No self-driving cars are available today, but like it or not, they're coming. Automakers and supplier companies around the world are hard at work developing the technology that will enable these autonomous machines. Accelerating its own efforts, German firm Continental has set up a new supercomputer specifically for developing advanced driver-assistance technologies.
The unit in question is built around more than 50 Nvidia DGX systems and has been up and running since the beginning of the year. This supercomputer dramatically increases Continental's number-crunching capabilities. In the same amount of time, researchers can now run more than 14 times as many tests as they could before.
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It's difficult to say if this is the most powerful supercomputer in the automotive industry, but it's certainly near the top. "It puts Continental in a pretty good spot," said Phil van den Berge, Nvidia's vice president of automotive. Developing advanced driver-assistance technology is tremendously intensive work, he added, and having a purpose-built architecture like this one is a major help.
"That is now the game-changer," said Christian Schumacher, head of program management systems in Continental's advanced driver-assistance systems business unit. The new supercomputer can enable things the company only dreamt of doing just a decade ago.
To help develop advanced automotive technologies, Continental operates a large fleet of evaluation vehicles around the world. Combined, they log around 9,300 miles of driving per day, collecting around 100 terabytes of data in the process. "In the past, it was impossible to deal with this [volume of] data," explained Schumacher. But thanks to the new computer, Continental can actually use it. He said tasks that took weeks to run can now be completed in just days — a huge improvement.
Not only can this supercomputer chew through all the information collected from real-world testing, it can also generate data synthetically. "A lot of the situations out there we cannot predict," said Schumacher, so their new system can basically conjure up new simulations out of thin air. Of course, this sort of testing will never replace physical cars and actual driving, but he noted this capability is still hugely important in the development of driver-assistance tech.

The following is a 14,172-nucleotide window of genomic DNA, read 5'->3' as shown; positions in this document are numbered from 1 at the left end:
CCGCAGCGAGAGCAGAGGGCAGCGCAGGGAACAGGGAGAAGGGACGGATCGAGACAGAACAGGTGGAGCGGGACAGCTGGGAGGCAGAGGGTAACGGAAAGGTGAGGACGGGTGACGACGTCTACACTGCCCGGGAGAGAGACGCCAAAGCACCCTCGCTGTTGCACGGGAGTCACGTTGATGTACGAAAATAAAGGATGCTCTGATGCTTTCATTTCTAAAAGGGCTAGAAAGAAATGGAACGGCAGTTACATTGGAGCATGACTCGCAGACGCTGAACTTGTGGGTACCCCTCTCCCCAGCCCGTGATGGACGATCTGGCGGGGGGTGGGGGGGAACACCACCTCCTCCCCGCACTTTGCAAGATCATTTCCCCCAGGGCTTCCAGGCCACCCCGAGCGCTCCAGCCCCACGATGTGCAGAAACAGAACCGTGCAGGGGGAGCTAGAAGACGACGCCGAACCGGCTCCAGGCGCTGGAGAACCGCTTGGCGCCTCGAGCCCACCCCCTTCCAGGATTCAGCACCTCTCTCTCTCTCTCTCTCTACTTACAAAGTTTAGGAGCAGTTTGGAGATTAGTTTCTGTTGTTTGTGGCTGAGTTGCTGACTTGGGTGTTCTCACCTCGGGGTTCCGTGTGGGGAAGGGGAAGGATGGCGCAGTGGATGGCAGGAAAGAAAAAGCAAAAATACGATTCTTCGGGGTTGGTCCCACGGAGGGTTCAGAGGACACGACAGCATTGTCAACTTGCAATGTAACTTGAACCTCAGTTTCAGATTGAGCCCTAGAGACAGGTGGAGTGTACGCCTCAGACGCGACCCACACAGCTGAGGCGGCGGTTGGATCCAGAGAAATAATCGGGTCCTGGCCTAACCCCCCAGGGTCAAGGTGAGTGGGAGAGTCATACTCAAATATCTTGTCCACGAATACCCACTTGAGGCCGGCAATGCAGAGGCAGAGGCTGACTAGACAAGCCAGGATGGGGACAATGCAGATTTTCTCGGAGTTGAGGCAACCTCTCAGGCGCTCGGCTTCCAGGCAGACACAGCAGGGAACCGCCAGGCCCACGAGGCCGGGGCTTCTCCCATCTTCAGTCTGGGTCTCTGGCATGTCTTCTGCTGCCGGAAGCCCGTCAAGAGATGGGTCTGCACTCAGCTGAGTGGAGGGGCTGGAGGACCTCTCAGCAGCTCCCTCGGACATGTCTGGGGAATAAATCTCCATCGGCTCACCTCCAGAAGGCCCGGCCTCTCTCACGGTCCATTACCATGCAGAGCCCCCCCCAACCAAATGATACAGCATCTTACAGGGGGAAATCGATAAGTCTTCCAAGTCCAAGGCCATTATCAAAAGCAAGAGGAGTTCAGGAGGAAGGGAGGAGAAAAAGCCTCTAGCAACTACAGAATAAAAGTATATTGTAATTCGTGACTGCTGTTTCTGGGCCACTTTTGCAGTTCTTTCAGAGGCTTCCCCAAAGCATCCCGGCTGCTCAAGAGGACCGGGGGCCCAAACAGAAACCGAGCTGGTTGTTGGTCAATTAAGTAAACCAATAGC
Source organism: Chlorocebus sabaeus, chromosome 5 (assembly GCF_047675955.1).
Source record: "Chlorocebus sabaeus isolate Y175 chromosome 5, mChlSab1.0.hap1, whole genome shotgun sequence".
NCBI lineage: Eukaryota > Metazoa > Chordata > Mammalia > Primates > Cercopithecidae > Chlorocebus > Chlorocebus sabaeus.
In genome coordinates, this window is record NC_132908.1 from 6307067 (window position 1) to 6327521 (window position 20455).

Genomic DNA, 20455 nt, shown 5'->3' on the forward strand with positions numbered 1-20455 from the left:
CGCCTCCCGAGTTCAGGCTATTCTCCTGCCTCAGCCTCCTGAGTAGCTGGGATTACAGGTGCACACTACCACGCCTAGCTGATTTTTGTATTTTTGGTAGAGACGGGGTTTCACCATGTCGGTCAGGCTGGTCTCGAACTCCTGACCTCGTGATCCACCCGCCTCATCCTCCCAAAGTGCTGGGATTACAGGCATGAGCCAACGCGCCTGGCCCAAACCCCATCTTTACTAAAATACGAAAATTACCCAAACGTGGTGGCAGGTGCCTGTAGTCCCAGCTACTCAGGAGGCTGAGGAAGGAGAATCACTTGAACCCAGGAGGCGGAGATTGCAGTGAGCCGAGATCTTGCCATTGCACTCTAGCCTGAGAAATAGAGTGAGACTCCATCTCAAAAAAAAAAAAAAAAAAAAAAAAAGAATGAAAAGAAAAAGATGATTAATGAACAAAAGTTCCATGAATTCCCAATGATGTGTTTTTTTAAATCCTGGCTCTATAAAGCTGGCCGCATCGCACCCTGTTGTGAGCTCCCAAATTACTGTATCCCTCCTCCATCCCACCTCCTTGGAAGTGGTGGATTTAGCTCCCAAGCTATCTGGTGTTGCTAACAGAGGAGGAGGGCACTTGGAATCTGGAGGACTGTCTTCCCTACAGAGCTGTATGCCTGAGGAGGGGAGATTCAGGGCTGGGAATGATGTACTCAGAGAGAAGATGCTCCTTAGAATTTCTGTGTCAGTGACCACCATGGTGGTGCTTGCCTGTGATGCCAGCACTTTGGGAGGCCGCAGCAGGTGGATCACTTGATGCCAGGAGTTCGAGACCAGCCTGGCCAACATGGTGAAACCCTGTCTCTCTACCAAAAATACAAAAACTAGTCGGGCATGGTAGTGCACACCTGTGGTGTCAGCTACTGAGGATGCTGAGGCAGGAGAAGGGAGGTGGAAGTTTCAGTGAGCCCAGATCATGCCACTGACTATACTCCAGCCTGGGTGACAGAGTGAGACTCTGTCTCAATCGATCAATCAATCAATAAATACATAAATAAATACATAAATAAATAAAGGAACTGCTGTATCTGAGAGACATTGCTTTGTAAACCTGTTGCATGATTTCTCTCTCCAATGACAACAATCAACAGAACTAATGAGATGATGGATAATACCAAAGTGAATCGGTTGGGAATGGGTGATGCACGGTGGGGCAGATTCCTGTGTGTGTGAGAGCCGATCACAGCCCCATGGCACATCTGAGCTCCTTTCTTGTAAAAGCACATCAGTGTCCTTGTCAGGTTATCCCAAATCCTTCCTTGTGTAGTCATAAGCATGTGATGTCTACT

And if they do run short of number-crunching capability, researchers and engineers can still tap into internet-based services for a little extra horsepower. Continental's new supercomputer is located in Frankfurt, Germany, a city with nearby cloud providers and other benefits. Helping keep the local environment just a little cleaner, Schumacher said, "We have certified green energy that is used to power the computer," which is air cooled and, as you might imagine, hungry for electricity.
On the road to autonomy, "What we are currently targeting is … Level 2 [plus]," said Schumacher, which Continental is looking to roll out in the 2022-to-2023 timeframe. The SAE vehicle autonomy scale runs from Level 0, which offers no automation whatsoever, to Level 5, where the vehicle drives itself under all conditions. Level 2 provides things like lane centering and adaptive cruise control, while Level 3 throws traffic-jam assistance and automatic steering into the mix, though the driver must still pay attention and be able to take over if the system demands it.
Autonomous vehicles are not here yet, and it's debatable when they'll arrive, but they're likely just a little bit closer to reality now that Continental has invested in extra processing power.
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